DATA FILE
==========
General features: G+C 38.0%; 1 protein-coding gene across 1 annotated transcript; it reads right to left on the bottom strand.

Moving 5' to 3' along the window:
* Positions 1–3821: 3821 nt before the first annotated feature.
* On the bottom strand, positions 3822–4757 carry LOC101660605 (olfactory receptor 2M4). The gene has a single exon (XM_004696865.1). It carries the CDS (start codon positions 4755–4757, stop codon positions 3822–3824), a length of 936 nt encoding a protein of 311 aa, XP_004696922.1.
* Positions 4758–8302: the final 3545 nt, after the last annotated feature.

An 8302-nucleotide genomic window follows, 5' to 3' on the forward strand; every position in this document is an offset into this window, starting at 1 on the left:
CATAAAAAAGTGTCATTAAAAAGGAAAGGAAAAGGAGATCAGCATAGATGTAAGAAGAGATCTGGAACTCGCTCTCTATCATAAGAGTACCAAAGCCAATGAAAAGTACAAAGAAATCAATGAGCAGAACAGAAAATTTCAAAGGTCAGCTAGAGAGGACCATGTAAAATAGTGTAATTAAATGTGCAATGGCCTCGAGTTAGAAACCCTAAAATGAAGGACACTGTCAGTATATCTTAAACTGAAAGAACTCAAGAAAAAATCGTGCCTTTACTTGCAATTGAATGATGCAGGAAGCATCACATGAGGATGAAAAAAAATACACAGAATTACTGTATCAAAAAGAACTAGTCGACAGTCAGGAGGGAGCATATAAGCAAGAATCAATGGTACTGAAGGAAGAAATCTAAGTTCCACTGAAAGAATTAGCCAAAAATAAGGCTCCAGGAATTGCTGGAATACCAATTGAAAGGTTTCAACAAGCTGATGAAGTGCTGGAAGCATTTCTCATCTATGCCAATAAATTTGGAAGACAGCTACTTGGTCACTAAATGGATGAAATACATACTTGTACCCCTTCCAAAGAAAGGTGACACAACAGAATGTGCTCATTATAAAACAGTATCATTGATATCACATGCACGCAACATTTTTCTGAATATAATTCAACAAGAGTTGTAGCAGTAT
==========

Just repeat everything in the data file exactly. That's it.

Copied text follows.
General features: G+C 38.0%; 1 protein-coding gene across 1 annotated transcript; it reads right to left on the bottom strand.

Moving 5' to 3' along the window:
* Positions 1–3821: 3821 nt before the first annotated feature.
* On the bottom strand, positions 3822–4757 carry LOC101660605 (olfactory receptor 2M4). The gene has a single exon (XM_004696865.1). It carries the CDS (start codon positions 4755–4757, stop codon positions 3822–3824), a length of 936 nt encoding a protein of 311 aa, XP_004696922.1.
* Positions 4758–8302: the final 3545 nt, after the last annotated feature.

An 8302-nucleotide genomic window follows, 5' to 3' on the forward strand; every position in this document is an offset into this window, starting at 1 on the left:
CATAAAAAAGTGTCATTAAAAAGGAAAGGAAAAGGAGATCAGCATAGATGTAAGAAGAGATCTGGAACTCGCTCTCTATCATAAGAGTACCAAAGCCAATGAAAAGTACAAAGAAATCAATGAGCAGAACAGAAAATTTCAAAGGTCAGCTAGAGAGGACCATGTAAAATAGTGTAATTAAATGTGCAATGGCCTCGAGTTAGAAACCCTAAAATGAAGGACACTGTCAGTATATCTTAAACTGAAAGAACTCAAGAAAAAATCGTGCCTTTACTTGCAATTGAATGATGCAGGAAGCATCACATGAGGATGAAAAAAAATACACAGAATTACTGTATCAAAAAGAACTAGTCGACAGTCAGGAGGGAGCATATAAGCAAGAATCAATGGTACTGAAGGAAGAAATCTAAGTTCCACTGAAAGAATTAGCCAAAAATAAGGCTCCAGGAATTGCTGGAATACCAATTGAAAGGTTTCAACAAGCTGATGAAGTGCTGGAAGCATTTCTCATCTATGCCAATAAATTTGGAAGACAGCTACTTGGTCACTAAATGGATGAAATACATACTTGTACCCCTTCCAAAGAAAGGTGACACAACAGAATGTGCTCATTATAAAACAGTATCATTGATATCACATGCACGCAACATTTTTCTGAATATAATTCAACAAGAGTTGTAGCAGTAT